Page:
Yet Moore’s right-wing critics are already in full counterstrike attack mode, claiming that even Democratic politicians fear the documentary, since they have no intention of taking on a "politically unpopular issue" like universal health coverage for all Americans. While it is interesting to claim that most Americans don’t want universal health coverage, it’s also a politically motivated fabrication.
A New York Times/CBS News poll from March of this year showed that 76 percent of Americans would choose universal health care over extending the tax cuts from earlier in the decade. Only 18 percent said they would prefer to extend the tax cuts over universal health care. Similarly, a 2003 poll from ABCNews and the Washington Post showed that 62 percent of Americans preferred a universal health care system to the current employer-based system.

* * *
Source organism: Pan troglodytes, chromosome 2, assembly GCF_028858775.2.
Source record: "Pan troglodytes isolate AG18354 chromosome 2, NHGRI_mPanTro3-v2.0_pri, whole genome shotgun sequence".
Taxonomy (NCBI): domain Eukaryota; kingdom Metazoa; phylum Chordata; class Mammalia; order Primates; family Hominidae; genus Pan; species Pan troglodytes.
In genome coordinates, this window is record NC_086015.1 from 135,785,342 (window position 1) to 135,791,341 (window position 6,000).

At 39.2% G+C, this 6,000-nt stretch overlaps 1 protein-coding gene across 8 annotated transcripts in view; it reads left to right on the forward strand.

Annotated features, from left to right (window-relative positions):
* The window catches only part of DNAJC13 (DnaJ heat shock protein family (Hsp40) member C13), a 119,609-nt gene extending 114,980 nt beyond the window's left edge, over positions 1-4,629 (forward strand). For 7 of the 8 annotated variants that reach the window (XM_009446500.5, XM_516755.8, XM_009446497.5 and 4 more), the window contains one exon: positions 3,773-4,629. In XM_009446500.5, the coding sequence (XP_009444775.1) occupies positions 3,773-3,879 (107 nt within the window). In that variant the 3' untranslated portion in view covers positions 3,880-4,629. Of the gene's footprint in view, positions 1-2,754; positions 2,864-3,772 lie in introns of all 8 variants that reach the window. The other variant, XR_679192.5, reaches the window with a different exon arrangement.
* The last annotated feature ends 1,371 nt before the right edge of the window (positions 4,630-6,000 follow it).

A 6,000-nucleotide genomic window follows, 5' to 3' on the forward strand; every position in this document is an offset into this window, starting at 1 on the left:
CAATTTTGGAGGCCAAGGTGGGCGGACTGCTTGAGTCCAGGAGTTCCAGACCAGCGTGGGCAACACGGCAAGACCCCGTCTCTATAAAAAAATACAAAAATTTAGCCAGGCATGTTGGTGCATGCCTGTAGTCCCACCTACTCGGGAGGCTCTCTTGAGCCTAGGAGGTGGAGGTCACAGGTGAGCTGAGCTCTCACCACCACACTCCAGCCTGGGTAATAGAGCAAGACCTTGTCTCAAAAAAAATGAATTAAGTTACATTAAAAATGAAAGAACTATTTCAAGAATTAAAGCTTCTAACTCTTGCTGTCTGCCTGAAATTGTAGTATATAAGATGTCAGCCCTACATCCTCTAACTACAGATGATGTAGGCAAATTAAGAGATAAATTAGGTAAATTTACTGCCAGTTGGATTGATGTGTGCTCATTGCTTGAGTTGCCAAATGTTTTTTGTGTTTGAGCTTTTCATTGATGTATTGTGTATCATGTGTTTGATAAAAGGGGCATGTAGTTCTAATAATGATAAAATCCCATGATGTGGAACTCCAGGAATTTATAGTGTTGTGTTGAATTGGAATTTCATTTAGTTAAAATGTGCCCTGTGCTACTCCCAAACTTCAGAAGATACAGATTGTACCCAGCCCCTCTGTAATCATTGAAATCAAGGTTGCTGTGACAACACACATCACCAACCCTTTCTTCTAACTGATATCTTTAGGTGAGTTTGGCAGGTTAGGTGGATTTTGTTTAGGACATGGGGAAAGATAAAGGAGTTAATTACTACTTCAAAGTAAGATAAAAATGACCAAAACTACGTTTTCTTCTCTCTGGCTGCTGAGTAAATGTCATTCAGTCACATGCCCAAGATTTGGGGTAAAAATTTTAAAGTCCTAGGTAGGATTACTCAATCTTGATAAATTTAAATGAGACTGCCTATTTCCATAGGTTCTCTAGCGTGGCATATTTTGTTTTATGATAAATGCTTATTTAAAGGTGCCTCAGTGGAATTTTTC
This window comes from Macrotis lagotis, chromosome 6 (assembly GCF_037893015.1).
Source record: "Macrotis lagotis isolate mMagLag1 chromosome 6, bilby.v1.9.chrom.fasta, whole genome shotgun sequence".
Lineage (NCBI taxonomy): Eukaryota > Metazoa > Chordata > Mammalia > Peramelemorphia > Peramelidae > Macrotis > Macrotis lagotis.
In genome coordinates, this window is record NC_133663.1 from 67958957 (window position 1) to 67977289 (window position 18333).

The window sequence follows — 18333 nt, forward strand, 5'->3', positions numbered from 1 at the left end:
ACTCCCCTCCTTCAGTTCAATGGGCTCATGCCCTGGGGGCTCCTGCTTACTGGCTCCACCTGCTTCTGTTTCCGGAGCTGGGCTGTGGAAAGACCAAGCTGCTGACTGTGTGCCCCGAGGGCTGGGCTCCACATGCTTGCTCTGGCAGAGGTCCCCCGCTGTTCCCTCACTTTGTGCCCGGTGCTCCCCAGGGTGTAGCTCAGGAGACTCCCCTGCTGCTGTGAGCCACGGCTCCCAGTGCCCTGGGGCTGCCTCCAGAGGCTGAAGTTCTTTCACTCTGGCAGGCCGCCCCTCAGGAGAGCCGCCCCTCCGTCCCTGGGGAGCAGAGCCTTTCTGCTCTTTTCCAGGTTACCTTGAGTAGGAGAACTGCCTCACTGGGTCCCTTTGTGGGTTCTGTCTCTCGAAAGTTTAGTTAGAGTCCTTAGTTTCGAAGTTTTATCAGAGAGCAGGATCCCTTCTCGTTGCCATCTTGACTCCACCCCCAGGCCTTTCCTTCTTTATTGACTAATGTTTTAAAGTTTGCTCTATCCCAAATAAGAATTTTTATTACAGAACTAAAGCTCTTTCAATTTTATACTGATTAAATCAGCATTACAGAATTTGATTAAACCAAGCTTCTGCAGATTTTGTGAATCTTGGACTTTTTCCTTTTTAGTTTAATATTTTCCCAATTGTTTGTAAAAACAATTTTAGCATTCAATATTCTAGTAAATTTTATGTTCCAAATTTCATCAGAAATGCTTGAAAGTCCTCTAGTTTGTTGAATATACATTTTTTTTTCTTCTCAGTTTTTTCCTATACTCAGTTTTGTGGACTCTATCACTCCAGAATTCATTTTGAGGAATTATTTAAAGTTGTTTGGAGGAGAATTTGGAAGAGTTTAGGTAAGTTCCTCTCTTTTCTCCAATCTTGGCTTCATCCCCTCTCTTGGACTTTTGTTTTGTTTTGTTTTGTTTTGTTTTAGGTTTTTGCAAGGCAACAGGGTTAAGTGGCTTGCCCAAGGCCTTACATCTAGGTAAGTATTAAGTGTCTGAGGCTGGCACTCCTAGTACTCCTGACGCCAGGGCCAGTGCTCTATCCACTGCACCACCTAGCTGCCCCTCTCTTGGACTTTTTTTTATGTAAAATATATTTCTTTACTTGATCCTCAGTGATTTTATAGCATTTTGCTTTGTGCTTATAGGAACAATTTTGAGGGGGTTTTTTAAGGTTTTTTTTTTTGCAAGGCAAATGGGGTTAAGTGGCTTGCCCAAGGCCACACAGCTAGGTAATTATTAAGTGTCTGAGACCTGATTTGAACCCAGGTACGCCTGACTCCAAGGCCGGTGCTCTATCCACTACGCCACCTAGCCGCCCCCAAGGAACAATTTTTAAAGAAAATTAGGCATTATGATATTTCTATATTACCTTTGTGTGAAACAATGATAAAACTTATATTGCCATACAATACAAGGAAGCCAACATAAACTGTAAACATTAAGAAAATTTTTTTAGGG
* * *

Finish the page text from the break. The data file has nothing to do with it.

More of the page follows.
Unlike most right-wing pundits who apparently never get sick, most Americans are facing the harsh reality of mounting medical bills and rising out-of-pocket premiums, some of which they cannot pay. Working Americans with a budget see their out-of-pocket health care costs rise with each passing year. Large corporations and small businesses alike are similarly burdened by their increasing share of the employee costs. In the meantime, health care consumers, otherwise known as sick people, watch as pharmaceutical and insurance companies report record profits at their expense.
Quotes from the GMToday Editorial by Tim Schilke: